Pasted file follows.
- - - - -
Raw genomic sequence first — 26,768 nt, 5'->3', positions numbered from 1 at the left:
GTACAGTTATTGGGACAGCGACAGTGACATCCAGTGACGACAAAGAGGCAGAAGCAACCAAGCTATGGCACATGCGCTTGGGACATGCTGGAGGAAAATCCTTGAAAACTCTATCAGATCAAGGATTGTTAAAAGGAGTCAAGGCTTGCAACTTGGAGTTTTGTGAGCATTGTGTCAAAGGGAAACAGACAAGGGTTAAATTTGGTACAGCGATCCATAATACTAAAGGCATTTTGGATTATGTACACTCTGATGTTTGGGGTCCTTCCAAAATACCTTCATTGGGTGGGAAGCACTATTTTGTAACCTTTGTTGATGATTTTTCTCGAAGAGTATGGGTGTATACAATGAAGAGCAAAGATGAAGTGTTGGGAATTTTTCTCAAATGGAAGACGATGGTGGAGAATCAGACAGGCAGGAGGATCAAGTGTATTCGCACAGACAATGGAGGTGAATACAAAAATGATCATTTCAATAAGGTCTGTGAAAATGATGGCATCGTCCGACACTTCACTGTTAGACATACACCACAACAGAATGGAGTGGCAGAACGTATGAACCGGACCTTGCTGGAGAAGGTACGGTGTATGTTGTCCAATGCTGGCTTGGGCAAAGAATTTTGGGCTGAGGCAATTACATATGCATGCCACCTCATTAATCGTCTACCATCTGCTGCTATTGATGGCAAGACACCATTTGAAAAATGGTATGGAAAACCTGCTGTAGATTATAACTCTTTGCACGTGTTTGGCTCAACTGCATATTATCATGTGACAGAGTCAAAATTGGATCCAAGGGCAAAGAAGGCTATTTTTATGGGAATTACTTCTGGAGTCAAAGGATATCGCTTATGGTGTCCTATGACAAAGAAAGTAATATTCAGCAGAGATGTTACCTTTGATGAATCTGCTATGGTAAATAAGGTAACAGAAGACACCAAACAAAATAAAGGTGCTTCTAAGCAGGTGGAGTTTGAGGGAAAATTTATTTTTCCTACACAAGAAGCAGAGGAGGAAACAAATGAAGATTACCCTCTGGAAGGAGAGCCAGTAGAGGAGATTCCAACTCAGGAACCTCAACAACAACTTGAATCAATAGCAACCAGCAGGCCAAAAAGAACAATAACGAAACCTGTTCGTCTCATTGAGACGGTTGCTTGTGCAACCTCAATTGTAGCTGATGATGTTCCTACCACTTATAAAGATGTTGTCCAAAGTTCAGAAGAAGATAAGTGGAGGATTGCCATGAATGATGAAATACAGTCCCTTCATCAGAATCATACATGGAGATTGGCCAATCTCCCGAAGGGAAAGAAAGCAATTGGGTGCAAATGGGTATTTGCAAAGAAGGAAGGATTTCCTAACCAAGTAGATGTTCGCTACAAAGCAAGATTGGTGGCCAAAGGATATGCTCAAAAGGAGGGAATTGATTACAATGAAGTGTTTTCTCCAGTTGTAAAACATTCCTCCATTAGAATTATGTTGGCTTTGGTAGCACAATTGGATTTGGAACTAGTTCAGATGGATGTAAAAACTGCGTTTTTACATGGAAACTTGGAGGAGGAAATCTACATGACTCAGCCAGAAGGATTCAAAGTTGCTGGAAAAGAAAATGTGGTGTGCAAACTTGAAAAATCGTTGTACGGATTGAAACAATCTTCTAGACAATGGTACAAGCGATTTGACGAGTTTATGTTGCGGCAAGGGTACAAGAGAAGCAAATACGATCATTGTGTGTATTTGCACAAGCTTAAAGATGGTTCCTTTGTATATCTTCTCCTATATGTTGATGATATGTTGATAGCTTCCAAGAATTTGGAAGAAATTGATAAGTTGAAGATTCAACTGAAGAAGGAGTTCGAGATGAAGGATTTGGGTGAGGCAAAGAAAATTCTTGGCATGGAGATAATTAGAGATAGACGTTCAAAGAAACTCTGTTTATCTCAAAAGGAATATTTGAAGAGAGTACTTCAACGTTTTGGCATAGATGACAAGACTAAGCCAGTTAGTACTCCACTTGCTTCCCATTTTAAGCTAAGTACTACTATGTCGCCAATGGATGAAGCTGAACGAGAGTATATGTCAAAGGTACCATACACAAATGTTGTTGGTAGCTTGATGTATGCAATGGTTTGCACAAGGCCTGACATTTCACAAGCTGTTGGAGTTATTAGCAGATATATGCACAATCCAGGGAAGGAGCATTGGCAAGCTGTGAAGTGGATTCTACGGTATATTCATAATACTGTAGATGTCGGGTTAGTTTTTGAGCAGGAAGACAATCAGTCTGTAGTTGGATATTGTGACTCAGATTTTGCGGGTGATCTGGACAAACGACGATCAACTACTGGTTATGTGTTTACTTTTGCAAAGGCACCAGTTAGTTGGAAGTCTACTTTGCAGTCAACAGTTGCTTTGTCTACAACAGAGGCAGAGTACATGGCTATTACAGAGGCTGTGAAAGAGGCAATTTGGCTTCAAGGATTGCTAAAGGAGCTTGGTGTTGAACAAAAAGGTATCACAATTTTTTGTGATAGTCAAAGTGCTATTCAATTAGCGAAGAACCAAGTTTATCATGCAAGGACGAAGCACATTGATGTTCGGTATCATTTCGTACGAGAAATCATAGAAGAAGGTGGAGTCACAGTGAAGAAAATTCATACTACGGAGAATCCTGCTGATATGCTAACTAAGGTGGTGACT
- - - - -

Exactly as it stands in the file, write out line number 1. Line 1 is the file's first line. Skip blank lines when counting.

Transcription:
Raw genomic sequence first — 26,768 nt, 5'->3', positions numbered from 1 at the left: